An innovative German startup has launched a rental service in Las Vegas that offers customers electric automobiles that can be controlled from a distance and brought to their preferred spot.
Picture yourself in Las Vegas with the option to drive yourself around. A few clicks later, an electric vehicle appears before your eyes; yet, the driver is noticeably absent. A woman's voice will ask, “Hello, how are you doing today?” once you've settled into the driver's seat. Antonella Rosa, speaking from the offices of Vay Technology GmbH in Las Vegas's Arts District, has just remotely driven this Kia automobile to you.
The German startup has revealed its vision for the future of car sharing in the American city for this very reason. In her view, this service is based on “teledriving,” which implies that people use remote controls to deliver cars to consumers and then pick them up when they're done enjoying them.
It is entirely up to you how long you want to spend behind the wheel once you've taken control. Then, you won't have to worry about finding a parking spot because Rosa or another Vay driver will do it remotely.
Rosa appears to be using a simulator with a steering wheel, pedals, brakes, and three screens to operate the vehicle within Vay's office.
As the remote driver put it to Euronews Next, “It's great, it feels like you're driving a classic vehicle for the first time.”
Even when there isn't anyone else in the car with us, she says, we still feel a lot of responsibility to be careful, both for our vehicle and for the people around us.
The service will formally launch in Las Vegas this coming Wednesday; but, at this moment, it is only available in the areas immediately surrounding the University of Nevada and the Arts District.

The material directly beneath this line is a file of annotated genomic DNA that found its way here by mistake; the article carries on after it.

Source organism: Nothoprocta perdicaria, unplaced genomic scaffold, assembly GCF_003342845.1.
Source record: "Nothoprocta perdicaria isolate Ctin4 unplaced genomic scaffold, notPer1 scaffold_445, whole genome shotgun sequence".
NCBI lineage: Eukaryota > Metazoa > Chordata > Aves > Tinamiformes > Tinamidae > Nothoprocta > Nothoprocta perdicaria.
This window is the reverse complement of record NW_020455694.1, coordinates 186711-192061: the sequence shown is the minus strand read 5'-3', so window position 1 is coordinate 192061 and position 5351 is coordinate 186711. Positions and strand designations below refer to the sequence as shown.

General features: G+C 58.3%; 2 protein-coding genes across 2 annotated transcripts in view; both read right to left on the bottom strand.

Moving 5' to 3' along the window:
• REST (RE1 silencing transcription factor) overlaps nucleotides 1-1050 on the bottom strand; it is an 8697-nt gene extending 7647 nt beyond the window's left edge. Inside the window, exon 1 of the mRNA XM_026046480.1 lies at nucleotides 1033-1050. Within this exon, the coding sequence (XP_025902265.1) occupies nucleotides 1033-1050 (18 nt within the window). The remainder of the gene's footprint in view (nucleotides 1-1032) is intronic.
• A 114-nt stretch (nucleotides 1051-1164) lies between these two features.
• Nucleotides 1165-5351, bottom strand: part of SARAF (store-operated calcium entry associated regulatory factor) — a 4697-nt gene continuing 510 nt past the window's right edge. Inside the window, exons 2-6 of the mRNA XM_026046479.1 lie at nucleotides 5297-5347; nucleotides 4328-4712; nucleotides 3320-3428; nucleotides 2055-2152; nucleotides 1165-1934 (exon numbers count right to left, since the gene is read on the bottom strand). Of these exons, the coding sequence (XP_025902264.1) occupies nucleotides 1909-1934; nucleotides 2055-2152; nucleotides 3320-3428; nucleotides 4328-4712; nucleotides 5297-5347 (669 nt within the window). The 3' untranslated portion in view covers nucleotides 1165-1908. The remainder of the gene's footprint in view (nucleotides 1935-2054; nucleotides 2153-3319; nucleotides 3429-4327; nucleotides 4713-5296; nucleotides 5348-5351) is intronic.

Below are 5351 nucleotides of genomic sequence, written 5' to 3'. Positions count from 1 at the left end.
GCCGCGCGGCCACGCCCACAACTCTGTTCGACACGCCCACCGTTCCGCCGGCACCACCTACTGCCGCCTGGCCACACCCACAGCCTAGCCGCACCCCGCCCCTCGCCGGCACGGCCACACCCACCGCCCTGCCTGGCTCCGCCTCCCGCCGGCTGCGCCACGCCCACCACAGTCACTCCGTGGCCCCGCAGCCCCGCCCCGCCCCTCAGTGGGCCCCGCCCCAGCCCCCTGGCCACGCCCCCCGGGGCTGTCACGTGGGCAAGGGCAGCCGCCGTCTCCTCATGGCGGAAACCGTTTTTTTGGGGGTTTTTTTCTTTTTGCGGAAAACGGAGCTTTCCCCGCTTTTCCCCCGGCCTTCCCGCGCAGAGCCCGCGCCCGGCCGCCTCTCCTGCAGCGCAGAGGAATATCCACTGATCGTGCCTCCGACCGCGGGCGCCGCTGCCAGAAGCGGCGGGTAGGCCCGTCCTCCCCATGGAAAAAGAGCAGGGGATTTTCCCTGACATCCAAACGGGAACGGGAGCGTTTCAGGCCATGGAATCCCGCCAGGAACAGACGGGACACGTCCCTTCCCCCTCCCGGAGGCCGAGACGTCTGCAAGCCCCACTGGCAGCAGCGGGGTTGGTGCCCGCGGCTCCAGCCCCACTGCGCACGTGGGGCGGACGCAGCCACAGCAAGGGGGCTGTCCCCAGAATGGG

“This is a completely new mobility service: we could call it car sharing 2.0 because it overcomes the biggest challenges of current car sharing, which consists of getting to the vehicle yourself and parking it,” stated Thomas von der Ohe, co-founder and CEO of Vay Technologies, in an interview with Euronews Next.
It costs $0.30 (€0.28) per minute to use the car generally, and $0.03 (€0.028) per minute at specific locations where you may do things like shop.
According to Thomas von der Ohe, “We think we can make car sharing something different – at least, we hope so – and offer an alternative to individual car ownership, particularly in large cities like Paris, Berlin, or London, where private cars are parked 95% of the time.” This is particularly the case in areas where private vehicles are situated for the bulk of the day.
While Vay has been testing autonomous driving technology in Germany for over three years, the safety of drivers is still a top priority for the Kia electric vehicles manufactured by the business.
After getting the green light, in February 2023 the company became the first in Hamburg, Germany, to remotely operate a vehicle without passengers.
In a recent statement, Thomas von der Ohe expressed his intention to work with European regulators to provide a commercial version of the “remote driving” service within the EU.